Finally found the article on Twitter I came across while I was away. And the line that got me to use it was, “So why has Twitter been so misunderstood? Because it’s experiential. Scrolling through random Twitter messages can’t explain the appeal. You have to do it — and, more important, do it with friends.” Including full article here.
WIRED MAGAZINE: ISSUE 15.07
Clive Thompson on How Twitter Creates a Social Sixth Sense
06.26.07 | 2:00 AM
Twitter is the app that everyone loves to hate. Odds are you’ve noticed people — probably much younger than you — manically using Twitter, a tool that lets you post brief updates about your everyday thoughts and activities to the Web via browser, cell phone, or IM. The messages are limited to 140 characters, so they lean toward pithy, haiku-like utterances. When I dropped by the main Twitter page, people had posted notes like “Doing lunch and picking up father-in-law from senior center.” Or “Checking out Ghost Whisperer” or simply “Thinking I’m old.” (Most users are between 18 and 27.)It might seem like blogging taken to a supremely banal extreme. Productivity guru Tim Ferriss calls Twitter “pointless email on steroids.” One Silicon Valley businessman I met complained that his staff had become Twitter-obsessed. “You can’t say anything in such a short message,” he said, baffled. “So why do it at all?”
They’re precisely right: Individually, most Twitter messages are stupefyingly trivial. But the true value of Twitter — and the similarly mundane Dodgeball, a tool for reporting your real-time location to friends — is cumulative. The power is in the surprising effects that come from receiving thousands of pings from your posse. And this, as it turns out, suggests where the Web is heading.
When I see that my friend Misha is “waiting at Genius Bar to send my MacBook to the shop,” that’s not much information. But when I get such granular updates every day for a month, I know a lot more about her. And when my four closest friends and worldmates send me dozens of updates a week for five months, I begin to develop an almost telepathic awareness of the people most important to me.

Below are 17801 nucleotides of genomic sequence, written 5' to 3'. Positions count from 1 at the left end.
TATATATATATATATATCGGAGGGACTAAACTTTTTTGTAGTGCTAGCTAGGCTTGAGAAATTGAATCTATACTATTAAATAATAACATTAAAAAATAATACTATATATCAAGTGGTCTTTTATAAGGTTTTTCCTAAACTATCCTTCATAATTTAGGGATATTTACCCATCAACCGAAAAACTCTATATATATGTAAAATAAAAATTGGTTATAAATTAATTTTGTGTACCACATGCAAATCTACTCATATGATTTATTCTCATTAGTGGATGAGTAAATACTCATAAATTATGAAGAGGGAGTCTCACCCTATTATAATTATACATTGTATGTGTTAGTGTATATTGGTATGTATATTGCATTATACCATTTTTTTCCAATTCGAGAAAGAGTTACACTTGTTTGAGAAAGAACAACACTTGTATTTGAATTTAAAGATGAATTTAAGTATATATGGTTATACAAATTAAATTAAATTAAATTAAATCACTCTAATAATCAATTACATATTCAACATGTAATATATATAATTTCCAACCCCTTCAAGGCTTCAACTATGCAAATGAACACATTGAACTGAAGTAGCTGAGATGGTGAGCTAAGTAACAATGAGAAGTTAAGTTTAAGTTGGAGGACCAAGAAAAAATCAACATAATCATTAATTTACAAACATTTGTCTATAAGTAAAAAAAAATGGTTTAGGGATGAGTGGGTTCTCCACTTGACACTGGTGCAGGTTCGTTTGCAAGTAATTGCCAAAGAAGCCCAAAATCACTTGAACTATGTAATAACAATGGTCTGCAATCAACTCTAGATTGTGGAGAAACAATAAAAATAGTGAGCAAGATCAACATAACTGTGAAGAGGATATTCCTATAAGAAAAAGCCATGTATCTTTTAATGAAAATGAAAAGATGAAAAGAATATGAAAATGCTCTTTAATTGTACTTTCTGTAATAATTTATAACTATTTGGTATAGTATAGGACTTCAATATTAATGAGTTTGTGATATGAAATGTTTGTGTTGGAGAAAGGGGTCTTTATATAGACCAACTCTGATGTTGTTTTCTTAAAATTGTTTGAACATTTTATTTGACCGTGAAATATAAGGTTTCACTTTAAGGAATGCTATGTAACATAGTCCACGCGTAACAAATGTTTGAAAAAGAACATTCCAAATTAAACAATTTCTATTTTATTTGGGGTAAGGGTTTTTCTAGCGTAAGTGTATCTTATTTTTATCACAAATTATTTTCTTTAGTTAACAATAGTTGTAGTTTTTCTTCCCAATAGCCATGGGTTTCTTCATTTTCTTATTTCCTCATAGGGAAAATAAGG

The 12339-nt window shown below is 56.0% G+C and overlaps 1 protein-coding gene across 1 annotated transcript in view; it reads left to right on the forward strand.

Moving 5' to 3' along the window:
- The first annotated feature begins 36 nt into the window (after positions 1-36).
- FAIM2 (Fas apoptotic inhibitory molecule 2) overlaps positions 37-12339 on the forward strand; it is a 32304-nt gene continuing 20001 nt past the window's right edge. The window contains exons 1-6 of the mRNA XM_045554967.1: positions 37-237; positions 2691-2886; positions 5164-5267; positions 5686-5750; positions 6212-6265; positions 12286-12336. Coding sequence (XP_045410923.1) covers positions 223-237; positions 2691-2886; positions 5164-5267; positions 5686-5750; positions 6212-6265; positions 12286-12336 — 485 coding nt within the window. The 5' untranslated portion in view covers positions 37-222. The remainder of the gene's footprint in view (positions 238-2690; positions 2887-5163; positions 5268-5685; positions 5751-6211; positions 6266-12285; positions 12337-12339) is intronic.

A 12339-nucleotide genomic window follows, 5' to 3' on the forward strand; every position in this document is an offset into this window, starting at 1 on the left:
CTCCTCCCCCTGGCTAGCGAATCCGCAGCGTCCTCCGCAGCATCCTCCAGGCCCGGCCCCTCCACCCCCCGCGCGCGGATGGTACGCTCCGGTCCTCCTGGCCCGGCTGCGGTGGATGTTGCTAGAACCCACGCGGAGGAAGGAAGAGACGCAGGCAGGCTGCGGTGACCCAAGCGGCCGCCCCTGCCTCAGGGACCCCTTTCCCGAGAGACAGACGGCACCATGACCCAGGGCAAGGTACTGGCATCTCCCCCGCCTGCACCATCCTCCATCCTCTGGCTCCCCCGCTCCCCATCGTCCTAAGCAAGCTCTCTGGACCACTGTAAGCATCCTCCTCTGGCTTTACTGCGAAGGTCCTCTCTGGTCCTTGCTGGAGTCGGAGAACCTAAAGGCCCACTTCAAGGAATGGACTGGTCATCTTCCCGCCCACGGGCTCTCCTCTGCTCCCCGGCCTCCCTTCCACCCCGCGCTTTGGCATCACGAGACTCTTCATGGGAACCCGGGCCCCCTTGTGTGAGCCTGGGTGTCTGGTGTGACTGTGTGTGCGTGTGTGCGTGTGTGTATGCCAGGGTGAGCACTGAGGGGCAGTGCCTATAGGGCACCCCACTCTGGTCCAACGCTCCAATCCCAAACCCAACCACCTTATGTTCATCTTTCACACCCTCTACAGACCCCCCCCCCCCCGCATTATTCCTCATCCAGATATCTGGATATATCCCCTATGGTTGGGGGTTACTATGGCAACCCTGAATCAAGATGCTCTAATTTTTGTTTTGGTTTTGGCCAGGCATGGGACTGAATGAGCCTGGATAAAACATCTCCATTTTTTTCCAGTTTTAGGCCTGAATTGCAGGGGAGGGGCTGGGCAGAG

It’s like proprioception, your body’s ability to know where your limbs are. That subliminal sense of orientation is crucial for coordination: It keeps you from accidentally bumping into objects, and it makes possible amazing feats of balance and dexterity.
Twitter and other constant-contact media create social proprioception. They give a group of people a sense of itself, making possible weird, fascinating feats of coordination.
For example, when I meet Misha for lunch after not having seen her for a month, I already know the wireframe outline of her life: She was nervous about last week’s big presentation, got stuck in a rare spring snowstorm, and became addicted to salt bagels. With Dodgeball, I never actually race out to meet a friend when they report their nearby location; I just note it as something to talk about the next time we meet.
It’s almost like ESP, which can be incredibly useful when applied to your work life. You know who’s overloaded — better not bug Amanda today — and who’s on a roll. A buddy list isn’t just a vehicle to chat with friends but a way to sense their presence. Are they available to talk? Have they been away? This awareness is crucial when colleagues are spread around the office, the country, or the world. Twitter substitutes for the glances and conversations we had before we became a nation of satellite employees.
So why has Twitter been so misunderstood? Because it’s experiential. Scrolling through random Twitter messages can’t explain the appeal. You have to do it — and, more important, do it with friends. (Monitoring the lives of total strangers is fun but doesn’t have the same addictive effect.) Critics sneer at Twitter and Dodgeball as hipster narcissism, but the real appeal of Twitter is almost the inverse of narcissism. It’s practically collectivist — you’re creating a shared understanding larger than yourself.
Mind you, quick-ping media can be a massive time-suck. You also may not want more information pecking at your frayed attention span. And who knows? Twitter’s rabid fans (their numbers are doubling every three weeks) may well abandon it for a shinier new toy. It happened to Friendster.
But here’s my bet: The animating genius behind Twitter will live on in future apps. That tactile sense of your community is simply too much fun, too useful — and it makes the group more than the sum of its parts.
Retrieved online from http://www.wired.com/techbiz/media/magazine/15-07/st_thompson on July 24, 2007.